Musical series that began inside an apartment to find home at Capital Stage for one night
On May 5, 2017, almost 30 people squeezed into David Taylor Gomes’ and Wesley Gomes’ 750-square-foot apartment at midtown’s Warehouse Artist Lofts to watch a live musical the couple created.
The show, Boxed Up: The Musical—part rom-com, part societal discourse—follows Marion (played by Lizzy Poore), a lovable shut-in who makes a living reviewing products online, orders everything she needs from the Internet and develops anxiety at the thought of leaving the safe confines of her apartment, until she falls for Jake (played by Joshua Glenn), the handsome delivery guy.
“It’s our very light commentary on the digital world we live in and how communication breaks down when we put screens in front of each other,” says Joelle Robertson, who served as a producer and writer for the show.
The show was born out of an artistic response to the R Street Corridor’s First Friday events, during which WAL artists open their homes and studio spaces to the public to showcase their work. David Taylor Gomes is a professional composer and musician, who is currently the musical theater instructor with Sacramento Theatre Company’s School of the Arts, and his husband Wesley Gomes is a performance artist who recently served as the production manager for The Actor's Playpen's production of Lizzie: The Musical. The couple wanted to find a way to contribute to the monthly event.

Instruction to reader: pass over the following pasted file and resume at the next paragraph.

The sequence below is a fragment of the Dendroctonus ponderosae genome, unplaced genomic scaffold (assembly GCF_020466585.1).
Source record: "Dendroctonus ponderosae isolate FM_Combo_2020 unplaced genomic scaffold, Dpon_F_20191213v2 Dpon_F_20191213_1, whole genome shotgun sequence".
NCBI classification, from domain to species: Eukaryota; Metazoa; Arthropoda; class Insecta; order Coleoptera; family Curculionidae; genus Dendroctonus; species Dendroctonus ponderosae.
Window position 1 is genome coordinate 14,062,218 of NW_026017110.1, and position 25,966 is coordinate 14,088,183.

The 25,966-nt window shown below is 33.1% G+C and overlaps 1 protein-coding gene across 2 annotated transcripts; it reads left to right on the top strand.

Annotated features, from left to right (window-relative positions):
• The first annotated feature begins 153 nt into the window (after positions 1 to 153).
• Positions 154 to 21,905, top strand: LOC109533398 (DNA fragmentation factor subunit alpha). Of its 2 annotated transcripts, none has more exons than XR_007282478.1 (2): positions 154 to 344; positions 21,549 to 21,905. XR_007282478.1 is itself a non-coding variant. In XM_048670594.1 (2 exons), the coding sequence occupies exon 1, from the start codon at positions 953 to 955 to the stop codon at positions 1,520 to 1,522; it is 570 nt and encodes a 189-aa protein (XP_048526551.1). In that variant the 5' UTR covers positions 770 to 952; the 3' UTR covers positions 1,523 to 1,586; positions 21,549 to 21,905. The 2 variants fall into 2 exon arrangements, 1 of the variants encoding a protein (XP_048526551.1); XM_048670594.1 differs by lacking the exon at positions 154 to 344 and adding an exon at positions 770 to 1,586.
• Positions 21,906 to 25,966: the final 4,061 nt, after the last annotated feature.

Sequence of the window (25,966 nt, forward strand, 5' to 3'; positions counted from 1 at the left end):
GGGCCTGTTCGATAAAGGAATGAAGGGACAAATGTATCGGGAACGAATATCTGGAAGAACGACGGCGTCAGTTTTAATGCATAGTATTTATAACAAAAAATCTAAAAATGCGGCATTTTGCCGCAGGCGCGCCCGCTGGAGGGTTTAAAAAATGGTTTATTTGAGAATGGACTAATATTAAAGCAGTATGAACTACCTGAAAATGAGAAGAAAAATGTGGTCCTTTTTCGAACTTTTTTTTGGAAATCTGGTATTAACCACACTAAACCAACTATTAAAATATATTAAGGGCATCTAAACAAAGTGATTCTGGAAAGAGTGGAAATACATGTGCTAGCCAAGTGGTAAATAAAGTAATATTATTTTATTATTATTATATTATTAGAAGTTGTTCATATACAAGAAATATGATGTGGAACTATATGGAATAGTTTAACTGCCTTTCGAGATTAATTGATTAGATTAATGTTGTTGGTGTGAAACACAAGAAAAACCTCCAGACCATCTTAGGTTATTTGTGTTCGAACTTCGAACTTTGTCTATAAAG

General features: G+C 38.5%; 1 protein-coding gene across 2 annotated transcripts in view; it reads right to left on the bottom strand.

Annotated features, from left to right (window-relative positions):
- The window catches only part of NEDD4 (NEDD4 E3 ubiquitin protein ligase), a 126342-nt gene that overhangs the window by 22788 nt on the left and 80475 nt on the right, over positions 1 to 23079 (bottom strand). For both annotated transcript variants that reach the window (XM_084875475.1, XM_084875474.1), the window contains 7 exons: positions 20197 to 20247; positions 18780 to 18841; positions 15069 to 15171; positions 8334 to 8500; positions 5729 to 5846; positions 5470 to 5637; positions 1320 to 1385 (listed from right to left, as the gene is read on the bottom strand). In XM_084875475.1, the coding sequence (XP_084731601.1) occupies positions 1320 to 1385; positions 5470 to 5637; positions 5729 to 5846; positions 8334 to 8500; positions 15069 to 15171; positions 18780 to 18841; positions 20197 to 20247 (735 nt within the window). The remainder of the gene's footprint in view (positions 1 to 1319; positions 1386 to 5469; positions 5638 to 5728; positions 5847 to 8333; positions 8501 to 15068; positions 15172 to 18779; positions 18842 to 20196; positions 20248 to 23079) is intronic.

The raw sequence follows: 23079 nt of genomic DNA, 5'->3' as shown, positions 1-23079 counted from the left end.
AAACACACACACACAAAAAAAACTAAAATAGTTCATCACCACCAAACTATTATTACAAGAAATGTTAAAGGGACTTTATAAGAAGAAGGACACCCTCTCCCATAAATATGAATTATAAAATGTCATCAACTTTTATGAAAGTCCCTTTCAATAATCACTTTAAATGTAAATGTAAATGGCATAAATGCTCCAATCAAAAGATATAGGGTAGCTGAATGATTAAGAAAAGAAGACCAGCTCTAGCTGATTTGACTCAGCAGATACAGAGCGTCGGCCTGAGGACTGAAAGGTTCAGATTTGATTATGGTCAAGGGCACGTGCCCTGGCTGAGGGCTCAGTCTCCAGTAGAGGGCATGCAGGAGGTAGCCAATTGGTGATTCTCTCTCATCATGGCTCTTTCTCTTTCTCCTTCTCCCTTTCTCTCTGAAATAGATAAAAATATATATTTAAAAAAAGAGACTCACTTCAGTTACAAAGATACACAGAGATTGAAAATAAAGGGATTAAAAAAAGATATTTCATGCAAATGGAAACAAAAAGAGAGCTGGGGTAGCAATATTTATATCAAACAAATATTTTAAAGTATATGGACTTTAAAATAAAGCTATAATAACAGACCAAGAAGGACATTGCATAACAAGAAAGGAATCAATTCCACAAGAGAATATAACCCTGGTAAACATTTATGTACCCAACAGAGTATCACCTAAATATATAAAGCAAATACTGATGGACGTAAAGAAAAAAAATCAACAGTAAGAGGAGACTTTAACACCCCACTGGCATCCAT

After the success of the first show in May, they brought on a new writer each month to pen the script for each installment of Boxed Up and the story continued until October in the form of 20- to 30-minute vignettes, each one set up in a different spot within the apartment, and one staged as a party on the WAL complex’s rooftop. The crew included professional musicians, sound mixers and lighting technicians, who staged five back-to-back showings per night to accommodate the line of audience members waiting outside the door.
“People were in shock at how we pulled it off,” Robertson says. “A lot of artists and art lovers who see [shows] in L.A., Chicago and New York were saying that this is the kind of site-specific or episodic theater happening in theater scenes there.”
Now, the cast and crew and are taking their production to Capital Stage for a one-night-only run on Nov. 5, offering the entire six-episode show in one sitting, accompanied by a six-piece band. Following the 90-minute performance, the cast and crew will host a Q&A session with the audience.
Taylor Gomes hopes Boxed Up will continue to inspire performance arts in the capital city.
“Some people may think musical theater is something that happens elsewhere and comes to Sacramento, but we want people to see that there’s new, innovative work happening right here in town, specifically in musical theater,” says Taylor Gomes. “It’s something to be proud of.”
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